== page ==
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Chroniclers' Criticisms in the reign of King Richard I of England (1189-1199)

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Title: Chroniclers' Criticisms in the reign of King Richard I of England (1189-1199)
Author: Griffin, Richard
Department: Department of History
Program: History
Advisor: Ferreira, Susannah
Abstract: The twelfth century chronicles provide a major narrative historical source for the study of King Richard I. The chronicles under study here are Roger of Howden Chronica, William of Newburgh Historia Rerum Anglicarum, Ralph de Diceto Ymagines Historiarum and Richard of Devizes Chronicon De Rebus Gestis Ricardi Primi. These chroniclers were politically astute and their personal perceptions shaped the content and nuance of their histories. They employed historical allusion in order to comment and criticize aspects of Richard I’s reign through analysis of his father Henry II. The authority of chancellor made Thomas Becket and William Longchamp natural choices for comparison, and through them, an assessment of the stability of each king’s reign. The chroniclers equated the Sons’ Rebellion that plagued Henry II in the 1170s with John I’s erratic behaviour and betrayal of Richard I in the 1190s.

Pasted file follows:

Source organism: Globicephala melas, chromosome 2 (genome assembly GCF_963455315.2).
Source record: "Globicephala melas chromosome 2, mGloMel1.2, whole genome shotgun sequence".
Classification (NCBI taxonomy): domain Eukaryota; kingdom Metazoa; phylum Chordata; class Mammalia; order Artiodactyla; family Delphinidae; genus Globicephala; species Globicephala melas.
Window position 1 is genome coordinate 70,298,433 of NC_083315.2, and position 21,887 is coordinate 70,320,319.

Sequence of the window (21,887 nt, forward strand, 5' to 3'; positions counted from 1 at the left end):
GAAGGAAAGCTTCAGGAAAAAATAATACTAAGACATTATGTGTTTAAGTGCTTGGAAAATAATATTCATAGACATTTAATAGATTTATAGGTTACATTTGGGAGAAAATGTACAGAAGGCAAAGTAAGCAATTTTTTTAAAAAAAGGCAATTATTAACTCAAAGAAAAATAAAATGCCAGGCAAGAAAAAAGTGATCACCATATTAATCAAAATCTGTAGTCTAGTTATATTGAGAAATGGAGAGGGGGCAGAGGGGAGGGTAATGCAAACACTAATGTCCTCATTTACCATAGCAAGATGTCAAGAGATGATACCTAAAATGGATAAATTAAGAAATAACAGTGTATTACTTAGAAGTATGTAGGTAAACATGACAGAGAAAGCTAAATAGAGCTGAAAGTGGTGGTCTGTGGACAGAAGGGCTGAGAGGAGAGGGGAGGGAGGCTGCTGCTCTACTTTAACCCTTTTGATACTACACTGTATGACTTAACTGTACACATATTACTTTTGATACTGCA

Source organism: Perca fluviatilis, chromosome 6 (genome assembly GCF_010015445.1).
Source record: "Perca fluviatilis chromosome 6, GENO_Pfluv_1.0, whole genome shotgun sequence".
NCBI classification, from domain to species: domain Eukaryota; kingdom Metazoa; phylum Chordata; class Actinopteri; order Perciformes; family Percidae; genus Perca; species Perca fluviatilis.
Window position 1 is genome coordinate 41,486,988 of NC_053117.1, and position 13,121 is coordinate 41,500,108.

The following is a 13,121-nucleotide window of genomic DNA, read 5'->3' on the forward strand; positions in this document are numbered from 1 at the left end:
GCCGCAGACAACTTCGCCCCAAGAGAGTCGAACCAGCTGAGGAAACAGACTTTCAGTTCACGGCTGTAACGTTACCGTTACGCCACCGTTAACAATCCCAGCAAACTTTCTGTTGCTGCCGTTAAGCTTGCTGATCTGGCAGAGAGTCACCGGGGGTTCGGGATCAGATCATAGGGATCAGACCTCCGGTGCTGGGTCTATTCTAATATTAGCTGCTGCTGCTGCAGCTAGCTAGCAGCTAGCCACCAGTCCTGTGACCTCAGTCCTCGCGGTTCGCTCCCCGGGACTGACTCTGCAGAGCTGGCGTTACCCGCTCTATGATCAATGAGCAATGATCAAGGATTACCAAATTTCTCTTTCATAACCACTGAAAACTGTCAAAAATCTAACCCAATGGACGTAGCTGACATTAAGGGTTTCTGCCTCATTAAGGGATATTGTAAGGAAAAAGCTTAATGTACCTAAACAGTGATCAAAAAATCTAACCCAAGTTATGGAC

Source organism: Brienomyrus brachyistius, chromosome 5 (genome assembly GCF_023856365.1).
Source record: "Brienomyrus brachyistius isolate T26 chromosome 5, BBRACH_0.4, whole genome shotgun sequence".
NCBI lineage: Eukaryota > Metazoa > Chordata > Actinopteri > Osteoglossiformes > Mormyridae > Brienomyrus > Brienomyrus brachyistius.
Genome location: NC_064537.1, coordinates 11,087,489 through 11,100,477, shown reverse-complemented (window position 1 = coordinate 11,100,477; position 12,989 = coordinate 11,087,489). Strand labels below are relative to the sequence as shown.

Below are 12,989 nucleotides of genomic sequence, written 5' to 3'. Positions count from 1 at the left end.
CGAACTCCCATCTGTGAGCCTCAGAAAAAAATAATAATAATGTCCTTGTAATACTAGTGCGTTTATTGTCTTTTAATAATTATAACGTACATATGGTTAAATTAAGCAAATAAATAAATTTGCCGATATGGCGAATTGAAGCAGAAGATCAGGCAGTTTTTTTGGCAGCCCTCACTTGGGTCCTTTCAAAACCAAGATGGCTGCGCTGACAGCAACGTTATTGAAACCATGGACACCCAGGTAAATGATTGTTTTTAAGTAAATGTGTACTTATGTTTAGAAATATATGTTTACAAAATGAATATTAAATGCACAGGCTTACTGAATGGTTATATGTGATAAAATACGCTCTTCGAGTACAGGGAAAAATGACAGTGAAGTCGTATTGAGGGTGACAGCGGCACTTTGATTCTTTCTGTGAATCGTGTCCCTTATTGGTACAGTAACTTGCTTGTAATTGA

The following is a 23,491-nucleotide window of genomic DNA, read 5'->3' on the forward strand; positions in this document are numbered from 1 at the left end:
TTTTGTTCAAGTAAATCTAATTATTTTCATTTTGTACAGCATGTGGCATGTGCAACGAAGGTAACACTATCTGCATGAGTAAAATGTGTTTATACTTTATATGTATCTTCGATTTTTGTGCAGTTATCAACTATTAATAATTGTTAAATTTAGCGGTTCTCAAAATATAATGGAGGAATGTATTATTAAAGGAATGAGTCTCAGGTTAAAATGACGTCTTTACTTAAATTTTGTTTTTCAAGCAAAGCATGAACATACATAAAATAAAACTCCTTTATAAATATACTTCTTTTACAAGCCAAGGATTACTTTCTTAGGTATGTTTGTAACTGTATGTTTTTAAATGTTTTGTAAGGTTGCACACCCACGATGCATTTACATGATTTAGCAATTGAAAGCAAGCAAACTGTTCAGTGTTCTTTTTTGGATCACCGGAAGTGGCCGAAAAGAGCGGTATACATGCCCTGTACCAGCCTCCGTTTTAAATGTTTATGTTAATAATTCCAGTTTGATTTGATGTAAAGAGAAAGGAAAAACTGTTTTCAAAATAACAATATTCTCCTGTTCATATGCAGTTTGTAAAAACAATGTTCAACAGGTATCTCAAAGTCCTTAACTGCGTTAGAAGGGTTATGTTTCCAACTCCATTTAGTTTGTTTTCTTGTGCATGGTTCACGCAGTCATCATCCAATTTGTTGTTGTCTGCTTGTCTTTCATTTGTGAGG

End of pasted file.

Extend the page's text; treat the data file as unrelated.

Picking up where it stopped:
Date: 2019-04
Rights: Attribution-NoDerivatives 4.0 International
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Attribution-NoDerivatives 4.0 International Except where otherwise noted, this item's license is described as Attribution-NoDerivatives 4.0 International